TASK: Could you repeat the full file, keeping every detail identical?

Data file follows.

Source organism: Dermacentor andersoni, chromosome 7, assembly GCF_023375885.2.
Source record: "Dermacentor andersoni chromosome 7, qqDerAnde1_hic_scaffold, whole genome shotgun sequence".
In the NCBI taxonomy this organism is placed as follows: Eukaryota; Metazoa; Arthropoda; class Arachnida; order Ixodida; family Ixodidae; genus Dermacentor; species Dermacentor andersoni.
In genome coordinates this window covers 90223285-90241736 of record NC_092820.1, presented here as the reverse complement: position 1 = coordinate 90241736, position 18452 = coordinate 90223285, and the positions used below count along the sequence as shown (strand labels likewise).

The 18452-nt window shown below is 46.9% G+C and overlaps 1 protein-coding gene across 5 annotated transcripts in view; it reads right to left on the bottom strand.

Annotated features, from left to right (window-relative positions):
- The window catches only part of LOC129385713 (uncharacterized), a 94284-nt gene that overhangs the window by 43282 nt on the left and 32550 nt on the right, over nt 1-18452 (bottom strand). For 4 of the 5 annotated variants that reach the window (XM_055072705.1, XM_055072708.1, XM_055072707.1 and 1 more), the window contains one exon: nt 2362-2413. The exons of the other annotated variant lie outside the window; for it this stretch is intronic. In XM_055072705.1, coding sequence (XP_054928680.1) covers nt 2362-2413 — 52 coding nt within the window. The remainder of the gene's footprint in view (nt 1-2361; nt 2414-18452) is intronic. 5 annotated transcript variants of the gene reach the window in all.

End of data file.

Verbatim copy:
Source organism: Dermacentor andersoni, chromosome 7, assembly GCF_023375885.2.
Source record: "Dermacentor andersoni chromosome 7, qqDerAnde1_hic_scaffold, whole genome shotgun sequence".
In the NCBI taxonomy this organism is placed as follows: Eukaryota; Metazoa; Arthropoda; class Arachnida; order Ixodida; family Ixodidae; genus Dermacentor; species Dermacentor andersoni.
In genome coordinates this window covers 90223285-90241736 of record NC_092820.1, presented here as the reverse complement: position 1 = coordinate 90241736, position 18452 = coordinate 90223285, and the positions used below count along the sequence as shown (strand labels likewise).

The 18452-nt window shown below is 46.9% G+C and overlaps 1 protein-coding gene across 5 annotated transcripts in view; it reads right to left on the bottom strand.

Annotated features, from left to right (window-relative positions):
- The window catches only part of LOC129385713 (uncharacterized), a 94284-nt gene that overhangs the window by 43282 nt on the left and 32550 nt on the right, over nt 1-18452 (bottom strand). For 4 of the 5 annotated variants that reach the window (XM_055072705.1, XM_055072708.1, XM_055072707.1 and 1 more), the window contains one exon: nt 2362-2413. The exons of the other annotated variant lie outside the window; for it this stretch is intronic. In XM_055072705.1, coding sequence (XP_054928680.1) covers nt 2362-2413 — 52 coding nt within the window. The remainder of the gene's footprint in view (nt 1-2361; nt 2414-18452) is intronic. 5 annotated transcript variants of the gene reach the window in all.